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Wolfgang Uhlmann

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Wolfgang Uhlmann

Wolfgang Uhlmann
Wolfgang Uhlmann, 1967
Full name Wolfgang Uhlmann
Country Germany
Born (1935-03-29) 29 March 1935
Title International Grandmaster
Peak rating 2575 (January 1978)

Wolfgang Uhlmann (born 29 March 1935) is a prominent German International Grandmaster of chess. Despite being a dedicated professional chess player, and undoubtedly the GDR's most successful ever, he has also had a career in accountancy.


  • Chess career 1
  • Legacy 2
    • Sample game 2.1
  • Notes 3
  • References 4
  • External links 5

Chess career

Uhlmann's father taught him the game at the age of eleven at their home in Dresden and he progressed to the title of German Youth Champion in 1951. By 1956 he was an International Master and by 1959, a Grandmaster.

He quickly established himself as the dominant force in East German chess, winning the GDR (German Democratic Republic, or East German) national championship on eleven occasions from 1954 to 1986. The number eleven repeated again, when as the GDR's most outstanding player at the Chess Olympiads of 1956–90, he made eleven appearances, mostly on top board. At the 1964 event in Tel Aviv, he scored 83.3 percent, earning him the individual board one gold medal. An individual bronze medal followed in 1966 at Havana.

Wolfgang Uhlmann, 2005

His most promising attempt at World Championship qualification occurred at the Palma de Mallorca Interzonal of 1970, where he tied for fifth and sixth place and reached the Candidates Matches held the following year. But his quarter-final match with Bent Larsen in Las Palmas ended in disappointment, a 5½–3½ victory for Larsen, and Uhlmann was not able to come so close again.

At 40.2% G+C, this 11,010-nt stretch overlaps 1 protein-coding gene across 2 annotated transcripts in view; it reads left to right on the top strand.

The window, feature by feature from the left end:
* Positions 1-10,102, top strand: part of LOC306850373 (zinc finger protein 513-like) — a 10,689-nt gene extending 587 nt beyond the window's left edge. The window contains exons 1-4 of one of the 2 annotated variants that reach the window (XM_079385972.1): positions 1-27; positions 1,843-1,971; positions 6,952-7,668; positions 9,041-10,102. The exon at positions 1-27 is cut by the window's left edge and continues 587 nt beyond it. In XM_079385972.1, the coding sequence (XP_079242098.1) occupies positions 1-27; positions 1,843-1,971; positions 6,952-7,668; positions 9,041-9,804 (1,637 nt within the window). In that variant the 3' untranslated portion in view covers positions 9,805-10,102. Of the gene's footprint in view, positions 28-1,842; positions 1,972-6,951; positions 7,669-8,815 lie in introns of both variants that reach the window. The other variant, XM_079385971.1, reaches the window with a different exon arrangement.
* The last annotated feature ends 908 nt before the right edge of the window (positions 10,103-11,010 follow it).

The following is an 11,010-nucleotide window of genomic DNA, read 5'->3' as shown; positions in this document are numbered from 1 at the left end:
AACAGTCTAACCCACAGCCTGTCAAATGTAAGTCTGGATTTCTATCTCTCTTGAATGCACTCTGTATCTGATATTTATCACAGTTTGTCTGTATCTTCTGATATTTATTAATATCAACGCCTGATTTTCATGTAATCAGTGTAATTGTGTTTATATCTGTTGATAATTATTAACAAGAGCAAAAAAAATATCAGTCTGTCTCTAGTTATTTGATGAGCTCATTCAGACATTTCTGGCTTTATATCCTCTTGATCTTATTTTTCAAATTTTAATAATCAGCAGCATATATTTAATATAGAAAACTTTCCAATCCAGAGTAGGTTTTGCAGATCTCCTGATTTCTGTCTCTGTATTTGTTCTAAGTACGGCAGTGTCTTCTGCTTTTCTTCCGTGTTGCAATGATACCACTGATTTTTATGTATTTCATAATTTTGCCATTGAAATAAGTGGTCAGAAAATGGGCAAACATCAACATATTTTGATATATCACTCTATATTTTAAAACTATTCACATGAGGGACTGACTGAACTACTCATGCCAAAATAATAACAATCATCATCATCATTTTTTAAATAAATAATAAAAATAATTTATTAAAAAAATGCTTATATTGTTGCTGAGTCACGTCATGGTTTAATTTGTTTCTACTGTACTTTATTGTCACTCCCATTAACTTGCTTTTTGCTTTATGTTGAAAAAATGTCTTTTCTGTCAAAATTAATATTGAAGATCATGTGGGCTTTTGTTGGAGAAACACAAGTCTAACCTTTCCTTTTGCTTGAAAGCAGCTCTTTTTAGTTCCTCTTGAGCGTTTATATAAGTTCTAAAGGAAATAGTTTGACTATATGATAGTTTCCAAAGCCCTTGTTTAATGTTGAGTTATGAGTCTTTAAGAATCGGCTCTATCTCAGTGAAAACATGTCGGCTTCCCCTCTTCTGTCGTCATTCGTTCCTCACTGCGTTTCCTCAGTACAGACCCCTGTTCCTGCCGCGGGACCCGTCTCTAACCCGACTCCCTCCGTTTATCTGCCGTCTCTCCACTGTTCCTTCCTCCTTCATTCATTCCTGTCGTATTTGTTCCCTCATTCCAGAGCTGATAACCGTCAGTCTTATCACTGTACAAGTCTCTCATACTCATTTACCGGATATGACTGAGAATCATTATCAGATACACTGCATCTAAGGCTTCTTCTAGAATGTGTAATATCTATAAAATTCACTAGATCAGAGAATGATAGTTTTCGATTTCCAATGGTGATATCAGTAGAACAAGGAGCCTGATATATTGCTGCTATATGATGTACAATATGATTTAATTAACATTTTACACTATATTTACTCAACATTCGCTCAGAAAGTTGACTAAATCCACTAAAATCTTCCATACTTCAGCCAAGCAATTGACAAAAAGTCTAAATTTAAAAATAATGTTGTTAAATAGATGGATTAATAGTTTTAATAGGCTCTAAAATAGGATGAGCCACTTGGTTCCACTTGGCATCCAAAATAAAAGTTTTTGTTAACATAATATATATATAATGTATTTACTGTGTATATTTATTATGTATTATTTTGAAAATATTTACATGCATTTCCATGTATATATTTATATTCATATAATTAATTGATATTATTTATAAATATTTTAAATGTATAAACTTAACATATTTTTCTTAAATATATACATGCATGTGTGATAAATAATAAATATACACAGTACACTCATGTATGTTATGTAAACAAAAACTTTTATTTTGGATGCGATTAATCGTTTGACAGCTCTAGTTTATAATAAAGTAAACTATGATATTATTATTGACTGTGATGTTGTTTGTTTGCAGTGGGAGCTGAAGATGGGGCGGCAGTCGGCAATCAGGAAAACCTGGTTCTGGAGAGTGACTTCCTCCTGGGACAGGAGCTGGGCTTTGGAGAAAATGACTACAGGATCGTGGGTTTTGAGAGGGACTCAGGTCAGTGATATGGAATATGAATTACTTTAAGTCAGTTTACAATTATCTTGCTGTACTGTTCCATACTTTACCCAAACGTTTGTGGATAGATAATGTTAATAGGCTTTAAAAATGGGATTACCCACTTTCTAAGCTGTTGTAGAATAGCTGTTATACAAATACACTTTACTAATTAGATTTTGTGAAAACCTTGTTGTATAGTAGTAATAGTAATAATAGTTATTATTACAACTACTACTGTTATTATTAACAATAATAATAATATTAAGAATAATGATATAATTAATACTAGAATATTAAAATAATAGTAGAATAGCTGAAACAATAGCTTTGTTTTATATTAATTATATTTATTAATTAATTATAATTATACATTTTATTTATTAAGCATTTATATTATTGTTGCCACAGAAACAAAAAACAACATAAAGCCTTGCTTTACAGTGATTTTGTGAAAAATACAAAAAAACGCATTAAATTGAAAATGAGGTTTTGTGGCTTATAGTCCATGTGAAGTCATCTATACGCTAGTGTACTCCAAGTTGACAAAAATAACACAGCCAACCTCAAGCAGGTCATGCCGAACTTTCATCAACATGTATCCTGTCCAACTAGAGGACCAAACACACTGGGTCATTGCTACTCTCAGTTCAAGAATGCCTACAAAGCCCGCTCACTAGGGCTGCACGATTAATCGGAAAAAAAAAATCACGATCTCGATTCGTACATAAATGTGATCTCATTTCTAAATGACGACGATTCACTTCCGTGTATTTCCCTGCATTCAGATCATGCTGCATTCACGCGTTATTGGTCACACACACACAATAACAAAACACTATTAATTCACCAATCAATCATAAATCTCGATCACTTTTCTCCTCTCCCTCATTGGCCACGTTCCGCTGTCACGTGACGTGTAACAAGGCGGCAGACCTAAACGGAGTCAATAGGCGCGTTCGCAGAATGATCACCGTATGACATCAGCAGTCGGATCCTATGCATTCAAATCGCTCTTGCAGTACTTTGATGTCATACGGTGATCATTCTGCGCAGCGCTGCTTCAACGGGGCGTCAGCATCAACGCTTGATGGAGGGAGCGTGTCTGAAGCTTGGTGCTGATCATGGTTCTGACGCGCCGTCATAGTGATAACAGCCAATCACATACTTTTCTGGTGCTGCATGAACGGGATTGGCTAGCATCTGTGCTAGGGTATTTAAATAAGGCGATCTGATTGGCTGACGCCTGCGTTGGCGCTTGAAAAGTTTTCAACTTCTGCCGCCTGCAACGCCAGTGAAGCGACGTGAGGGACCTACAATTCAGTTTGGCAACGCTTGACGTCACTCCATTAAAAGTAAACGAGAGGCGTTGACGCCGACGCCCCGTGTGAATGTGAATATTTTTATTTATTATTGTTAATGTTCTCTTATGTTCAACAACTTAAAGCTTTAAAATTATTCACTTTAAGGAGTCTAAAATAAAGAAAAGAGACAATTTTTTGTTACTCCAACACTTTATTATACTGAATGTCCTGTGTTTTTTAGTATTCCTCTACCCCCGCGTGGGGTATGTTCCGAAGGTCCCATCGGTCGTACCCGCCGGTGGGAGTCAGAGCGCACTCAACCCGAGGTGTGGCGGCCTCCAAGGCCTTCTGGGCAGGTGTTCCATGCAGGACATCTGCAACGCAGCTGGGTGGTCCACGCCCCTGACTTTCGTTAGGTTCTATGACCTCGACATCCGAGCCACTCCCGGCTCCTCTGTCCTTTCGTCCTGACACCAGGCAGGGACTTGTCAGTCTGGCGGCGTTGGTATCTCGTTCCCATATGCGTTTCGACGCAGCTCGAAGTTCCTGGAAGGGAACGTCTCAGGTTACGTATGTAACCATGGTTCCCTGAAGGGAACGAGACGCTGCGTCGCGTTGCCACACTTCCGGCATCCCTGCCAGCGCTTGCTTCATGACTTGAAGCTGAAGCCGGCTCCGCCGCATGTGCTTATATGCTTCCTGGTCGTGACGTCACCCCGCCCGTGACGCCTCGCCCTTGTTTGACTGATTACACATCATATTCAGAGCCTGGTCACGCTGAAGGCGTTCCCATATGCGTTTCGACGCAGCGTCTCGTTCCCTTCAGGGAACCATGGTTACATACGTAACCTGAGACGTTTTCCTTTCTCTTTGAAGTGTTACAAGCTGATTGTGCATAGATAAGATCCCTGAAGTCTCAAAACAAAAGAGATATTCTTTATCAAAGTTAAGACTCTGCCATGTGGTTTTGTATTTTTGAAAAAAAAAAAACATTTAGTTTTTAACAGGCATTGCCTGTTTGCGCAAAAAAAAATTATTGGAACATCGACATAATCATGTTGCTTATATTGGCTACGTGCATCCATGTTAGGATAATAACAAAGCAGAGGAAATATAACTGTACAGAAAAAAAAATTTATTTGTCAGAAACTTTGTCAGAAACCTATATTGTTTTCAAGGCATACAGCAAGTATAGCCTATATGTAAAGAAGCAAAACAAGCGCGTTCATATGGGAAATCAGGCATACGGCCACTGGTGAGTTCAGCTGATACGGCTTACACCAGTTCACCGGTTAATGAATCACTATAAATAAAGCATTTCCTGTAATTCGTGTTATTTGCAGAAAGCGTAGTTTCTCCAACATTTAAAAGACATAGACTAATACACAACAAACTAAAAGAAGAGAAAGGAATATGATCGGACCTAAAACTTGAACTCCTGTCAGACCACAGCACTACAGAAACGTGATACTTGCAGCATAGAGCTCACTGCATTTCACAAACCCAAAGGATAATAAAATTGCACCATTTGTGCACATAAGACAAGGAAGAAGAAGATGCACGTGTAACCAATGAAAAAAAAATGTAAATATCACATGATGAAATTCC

It was during the 1960s that Uhlmann made a lasting impression on the international tournament scene. He shared victory (with Polugaevsky) at Sarajevo 1964, tied for first (with Smyslov) at Havana 1964, tied for first (with Ivkov, and ahead of World Champion Petrosian) at Zagreb 1965, tied for first (with Spassky) at Hastings 1965/66, tied for first (with Bronstein) at Szombathely 1966, tied for first (with Liberzon) at Zinnowitz 1967 and tied for first (with Bronstein) at the Berlin 'Lasker Memorial' in 1968. At Raach in 1969, a zonal tournament, he finished two points clear of the field (which included Lajos Portisch).

Into the 1970s and 1980s, there was further success. He tied for first (with Bronstein and Hort) at Hastings 1975/76, placed second (behind Karpov) at Skopje 1976, finished first at Vrbas 1977, tied for first (with Farago and Knaak) at Halle 1978 and was an outright winner at Halle 1981.

In 2012, and at the age of 77, Uhlmann was a member of the "old Hands" team (a group of aging previous top players) facing the "Snowdrops" (extremely talented young females) in a display match. Uhlmann demonstrated a very vivid style of chess, reminiscent of his glory days. Especially the game Kashlinskaya-Uhlmann was considered the most beautiful of the event – the multiple East German Champion, it was said, played it like the young Mihail Tal. [1]


Uhlmann is acknowledged as one of the world's leading experts on the French Defence, having refined and improved many of its variations and authored books on the opening. He is one of very few Grandmasters to have deployed the French almost exclusively in reply to 1.e4.

Sample game

a b c d e f g h
c8 black king
d8 black queen
e8 black bishop
a7 black pawn
b7 black pawn
f7 black pawn
h7 black rook
c6 black knight
e6 black pawn
e5 white pawn
d4 black pawn
e4 white knight
f4 white pawn
g4 black rook
h4 black knight
a3 white pawn
c3 black pawn
h3 white rook
c2 white pawn
b1 white rook
c1 white bishop
e1 white king
f1 white bishop
h1 white queen
7 7
6 6
5 5
4 4
3 3
2 2
1 1
a b c d e f g h

Bronstein–Uhlmann, Tallinn 1977, French Defence (C19)
1.e4 e6 2.d4 d5 3.Nc3 Bb4 4.e5 Ne7 5.a3 Bxc3+ 6.bxc3 c5 7.Qg4 Qc7 8.Qxg7 Rg8 9.Qxh7 cxd4 10.Ne2 Nbc6 11.f4 Bd7 12.Qd3 dxc3 13.h4 0-0-0 14.h5 Nf5 15.h6 Rg6 16.h7 Rh8 17.Rh3 d4 18.Rb1 Be8 19.Qf3 Qd8 20.g4 Nh4 21.Qh1 Rxg4 22.Ng3 Rxh7 23.Ne4 (see diagram)

Black now sacrifices a piece to establish a fatal pin on the long light-square diagonal.[2]

23...Nxe5 24.fxe5 Bc6 25.Bd3 Kc7 26.Kf2 Rh5 27.Rf3 Qg8 28.Bf4 Nxf3 29.Qxh5 Rxf4 30.Qh6 Ng5+ 0–1


  1. ^
  2. ^ Hooper and Whyld (1984), p. 366


  • OlimpBase – The History of the Chess Olympiads

External links

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